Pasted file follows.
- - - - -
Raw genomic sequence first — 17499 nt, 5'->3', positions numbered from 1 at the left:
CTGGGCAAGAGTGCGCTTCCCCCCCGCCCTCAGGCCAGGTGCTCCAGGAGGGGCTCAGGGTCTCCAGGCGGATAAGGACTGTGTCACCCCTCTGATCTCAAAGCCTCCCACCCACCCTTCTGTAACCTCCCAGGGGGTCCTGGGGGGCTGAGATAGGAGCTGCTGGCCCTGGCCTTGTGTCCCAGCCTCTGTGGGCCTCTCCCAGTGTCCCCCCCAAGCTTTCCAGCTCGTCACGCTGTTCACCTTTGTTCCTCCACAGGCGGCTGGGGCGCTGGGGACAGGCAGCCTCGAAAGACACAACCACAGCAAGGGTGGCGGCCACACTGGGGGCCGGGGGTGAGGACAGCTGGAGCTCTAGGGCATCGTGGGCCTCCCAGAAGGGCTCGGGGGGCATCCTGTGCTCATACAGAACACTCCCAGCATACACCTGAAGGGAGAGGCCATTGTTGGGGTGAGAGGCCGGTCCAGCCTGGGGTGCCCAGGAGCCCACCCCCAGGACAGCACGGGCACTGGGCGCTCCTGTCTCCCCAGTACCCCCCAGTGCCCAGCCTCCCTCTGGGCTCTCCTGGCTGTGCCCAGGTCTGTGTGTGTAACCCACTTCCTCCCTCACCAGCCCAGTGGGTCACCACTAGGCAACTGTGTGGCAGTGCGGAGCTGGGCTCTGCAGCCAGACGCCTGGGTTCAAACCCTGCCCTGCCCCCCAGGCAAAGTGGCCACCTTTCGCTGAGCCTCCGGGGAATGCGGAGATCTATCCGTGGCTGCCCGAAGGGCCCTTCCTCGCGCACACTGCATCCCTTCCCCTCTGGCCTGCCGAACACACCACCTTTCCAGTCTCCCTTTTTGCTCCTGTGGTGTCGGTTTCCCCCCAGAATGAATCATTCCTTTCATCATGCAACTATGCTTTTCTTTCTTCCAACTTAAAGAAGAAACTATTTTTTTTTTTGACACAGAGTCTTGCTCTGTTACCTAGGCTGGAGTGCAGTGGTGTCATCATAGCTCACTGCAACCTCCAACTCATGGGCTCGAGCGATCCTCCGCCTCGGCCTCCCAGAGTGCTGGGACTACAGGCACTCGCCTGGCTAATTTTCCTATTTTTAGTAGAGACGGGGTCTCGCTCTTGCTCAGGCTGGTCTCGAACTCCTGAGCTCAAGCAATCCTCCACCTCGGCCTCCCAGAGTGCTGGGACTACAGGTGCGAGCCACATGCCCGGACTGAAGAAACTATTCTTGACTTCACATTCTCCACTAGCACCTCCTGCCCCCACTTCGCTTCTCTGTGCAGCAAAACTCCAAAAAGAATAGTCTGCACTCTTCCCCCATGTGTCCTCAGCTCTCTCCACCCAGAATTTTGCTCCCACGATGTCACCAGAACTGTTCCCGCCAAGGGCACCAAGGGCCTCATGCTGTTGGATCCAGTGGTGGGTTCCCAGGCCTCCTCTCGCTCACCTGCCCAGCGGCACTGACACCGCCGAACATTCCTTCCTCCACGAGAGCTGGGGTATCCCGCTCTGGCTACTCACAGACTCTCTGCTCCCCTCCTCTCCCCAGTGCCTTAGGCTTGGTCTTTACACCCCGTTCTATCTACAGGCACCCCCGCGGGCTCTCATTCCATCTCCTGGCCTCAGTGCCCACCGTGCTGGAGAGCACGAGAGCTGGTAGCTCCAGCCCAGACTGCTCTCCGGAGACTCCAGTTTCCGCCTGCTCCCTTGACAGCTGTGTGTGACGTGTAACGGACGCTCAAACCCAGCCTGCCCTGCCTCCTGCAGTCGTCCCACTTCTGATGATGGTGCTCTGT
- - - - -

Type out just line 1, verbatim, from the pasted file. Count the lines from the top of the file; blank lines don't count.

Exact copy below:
Raw genomic sequence first — 17499 nt, 5'->3', positions numbered from 1 at the left: